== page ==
Most people think that the goal is to move up the invisible ladder they’re climbing until they get to the top. The challenge is that they don’t notice when the rungs change. The footholds that they mastered at the bottom of the ladder are dramatically different from the ones they need to acquire to keep climbing.
As a new change management consultant, I deepened my knowledge and implemented day in and day out.
As a new change management manager, I still implemented but also helped my team be and do their best to implement too. (Not to mention, I became a Work Plan Ninja)
Finally, as a new Vice President, it took me a while to realize that my job was no longer the doing… it was creating the space and clearing the path for others – a skill that many organizational managers never practice or master.
When the ladder rungs change, it can be tough to find your footing again. However, there is one skill that you need to keep in the forefront as you continue onwards and upwards – triage.
I know, triage doesn’t sound like a very sexy skill or one we talk a lot about when it comes to great leadership, entrepreneurship or small business management.
This weekend, it was a trip to the ER that reminded me just how critical triage is to an effective organization.
For some reason, in my family, most people are healthy and injury free Monday – Friday until about 5:00 PM when the doctor closes. When problems strike, our only choice is the ER along with gazillions of other people.
This weekend, we stood in line at the triage desk for over 30 minutes with four people in front of us and three behind us. Finally, one of the nurses popped out and asked, “What’s your issue?”
There was a woman with a bad cough, a cyst, severe shortness of breath and concern about heart problems, a likely broken finger, a footy injury and someone who was wearing a towel to catch their puke.
The nurse pulled the person with the broken finger from the back of the line to bring her in and relieve her pain. Not who I would have grabbed first, but it reminded me of the importance of effective triage.
Most executives I know are running from meeting to meeting, fielding request after request, and making decision after decision all day long. (The smart ones are also carving out time for 1x1s with their team and white space too).
When the demands come pouring in for your time and input, how do you triage? First come first served can lead to a waiting room filled with puke and heart attacks while you’re pulling out a lozenge for someone’s cough or taping a finger.
5 Critical Triage Techniques to Skyrocket Your Success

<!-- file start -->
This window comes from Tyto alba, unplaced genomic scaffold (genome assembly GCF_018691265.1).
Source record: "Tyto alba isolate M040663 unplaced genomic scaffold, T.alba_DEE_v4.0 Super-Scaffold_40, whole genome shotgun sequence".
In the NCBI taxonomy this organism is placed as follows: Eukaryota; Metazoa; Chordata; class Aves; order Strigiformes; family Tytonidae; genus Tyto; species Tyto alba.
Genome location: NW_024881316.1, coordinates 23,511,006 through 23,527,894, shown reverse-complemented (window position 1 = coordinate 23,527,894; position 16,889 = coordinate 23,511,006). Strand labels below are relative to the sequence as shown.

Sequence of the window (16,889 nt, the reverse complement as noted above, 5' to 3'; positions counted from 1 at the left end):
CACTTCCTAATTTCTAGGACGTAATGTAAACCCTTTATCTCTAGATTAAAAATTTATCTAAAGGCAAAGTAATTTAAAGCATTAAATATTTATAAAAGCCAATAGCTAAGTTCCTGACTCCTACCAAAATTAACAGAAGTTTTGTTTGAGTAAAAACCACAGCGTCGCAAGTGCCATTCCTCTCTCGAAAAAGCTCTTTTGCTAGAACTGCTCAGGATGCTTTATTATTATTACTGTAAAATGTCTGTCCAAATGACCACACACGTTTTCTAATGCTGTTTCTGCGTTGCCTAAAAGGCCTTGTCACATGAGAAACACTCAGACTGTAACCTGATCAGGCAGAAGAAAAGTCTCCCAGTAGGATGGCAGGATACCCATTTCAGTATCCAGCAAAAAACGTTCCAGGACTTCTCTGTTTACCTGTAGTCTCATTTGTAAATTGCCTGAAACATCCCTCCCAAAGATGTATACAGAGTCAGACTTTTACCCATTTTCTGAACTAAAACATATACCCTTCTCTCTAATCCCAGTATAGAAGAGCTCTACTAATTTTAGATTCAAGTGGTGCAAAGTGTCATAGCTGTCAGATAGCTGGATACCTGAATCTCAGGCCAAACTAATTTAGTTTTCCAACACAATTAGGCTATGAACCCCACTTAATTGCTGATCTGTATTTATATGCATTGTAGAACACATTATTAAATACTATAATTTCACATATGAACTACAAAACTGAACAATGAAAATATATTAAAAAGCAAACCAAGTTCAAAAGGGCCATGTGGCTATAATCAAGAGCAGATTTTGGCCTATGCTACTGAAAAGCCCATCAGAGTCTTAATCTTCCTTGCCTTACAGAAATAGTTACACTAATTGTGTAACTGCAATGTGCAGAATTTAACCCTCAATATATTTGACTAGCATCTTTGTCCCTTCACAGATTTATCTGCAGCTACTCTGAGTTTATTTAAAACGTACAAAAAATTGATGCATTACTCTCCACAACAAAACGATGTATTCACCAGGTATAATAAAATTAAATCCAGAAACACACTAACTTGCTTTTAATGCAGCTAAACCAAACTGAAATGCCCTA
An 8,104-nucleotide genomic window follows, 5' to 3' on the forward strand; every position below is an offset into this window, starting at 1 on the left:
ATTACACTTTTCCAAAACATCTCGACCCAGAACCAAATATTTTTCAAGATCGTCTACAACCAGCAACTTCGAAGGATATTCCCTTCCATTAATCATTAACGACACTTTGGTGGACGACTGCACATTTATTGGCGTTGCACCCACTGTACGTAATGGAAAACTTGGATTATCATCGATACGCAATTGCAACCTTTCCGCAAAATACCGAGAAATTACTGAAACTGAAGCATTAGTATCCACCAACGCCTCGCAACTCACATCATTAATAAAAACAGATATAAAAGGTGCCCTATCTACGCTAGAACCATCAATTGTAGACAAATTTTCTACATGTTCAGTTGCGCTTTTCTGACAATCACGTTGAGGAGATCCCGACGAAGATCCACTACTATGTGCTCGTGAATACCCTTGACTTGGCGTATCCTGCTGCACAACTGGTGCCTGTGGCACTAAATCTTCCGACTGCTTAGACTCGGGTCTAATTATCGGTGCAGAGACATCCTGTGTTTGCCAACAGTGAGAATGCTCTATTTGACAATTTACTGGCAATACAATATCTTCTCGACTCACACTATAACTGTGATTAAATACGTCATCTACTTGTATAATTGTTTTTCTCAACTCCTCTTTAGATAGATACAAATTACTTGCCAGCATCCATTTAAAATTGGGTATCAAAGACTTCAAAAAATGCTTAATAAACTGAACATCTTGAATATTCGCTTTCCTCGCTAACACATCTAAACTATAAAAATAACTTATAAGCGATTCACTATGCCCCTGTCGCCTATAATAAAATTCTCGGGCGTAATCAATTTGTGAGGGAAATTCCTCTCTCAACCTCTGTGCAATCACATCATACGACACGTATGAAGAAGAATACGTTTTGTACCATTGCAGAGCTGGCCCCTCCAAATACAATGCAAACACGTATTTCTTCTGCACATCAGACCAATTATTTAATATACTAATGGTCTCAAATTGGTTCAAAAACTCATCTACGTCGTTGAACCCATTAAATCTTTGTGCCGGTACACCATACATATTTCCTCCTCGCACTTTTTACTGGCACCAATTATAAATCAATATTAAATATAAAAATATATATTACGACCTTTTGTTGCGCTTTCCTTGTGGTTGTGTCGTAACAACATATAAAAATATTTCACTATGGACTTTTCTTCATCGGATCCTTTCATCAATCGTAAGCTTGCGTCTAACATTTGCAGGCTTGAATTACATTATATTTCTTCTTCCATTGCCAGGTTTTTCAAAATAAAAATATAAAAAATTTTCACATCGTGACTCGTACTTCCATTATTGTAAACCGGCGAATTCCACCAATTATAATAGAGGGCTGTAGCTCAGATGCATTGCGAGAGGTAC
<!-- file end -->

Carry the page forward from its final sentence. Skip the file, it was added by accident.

1. Diagnose then Defer, Delegate or Deal
Gather some quick and dirty information before you quickly go down one of three paths. 1) You need to deal with this, just not now = Defer 2) This needs to be dealt with sooner than later OR you just don’t have the capacity = Delegate 3) This is an urgent issue, you’re the right person, and it needs your attention now = Deal.
2. Don’t Get Stuck on Your To-Do List
Letting your to-do list rule the day is a first come first served technique that prioritizes the known over the unknown. Allow for some movement. Rigid lists may get things done, but not always what needs to get done NOW.
3. Prioritize Based on Urgency and Impact, Not Wait Time
Leaders feel bad when some people and actions get deferred over and over. Unfortunately, wait time alone isn’t a reason to move something up the list. If something’s getting deferred time and time again, it’s time to take a look to see if it’s time to delegate or go to the most powerful triage tool in your arsenal – Delete.
4. Hello, Team!
When it’s just you trying to be all and do all, it’s exhausting, overwhelming and impossible. The line at the hospital didn’t move until another nurse showed up to help with the triage. Tap into your trusted team members to make good decisions, defer, delegate, deal and delete too.
When you do defer, let people know that they, their needs, and plans are not forgotten. I watched people going up to the triage desk once an hour at the hospital to make sure they didn’t slip through the cracks. If only during a lull a nurse would catch someone’s eye and tell them, “We haven’t forgotten about you. Hang in there.” People would wait and know, you matter too.
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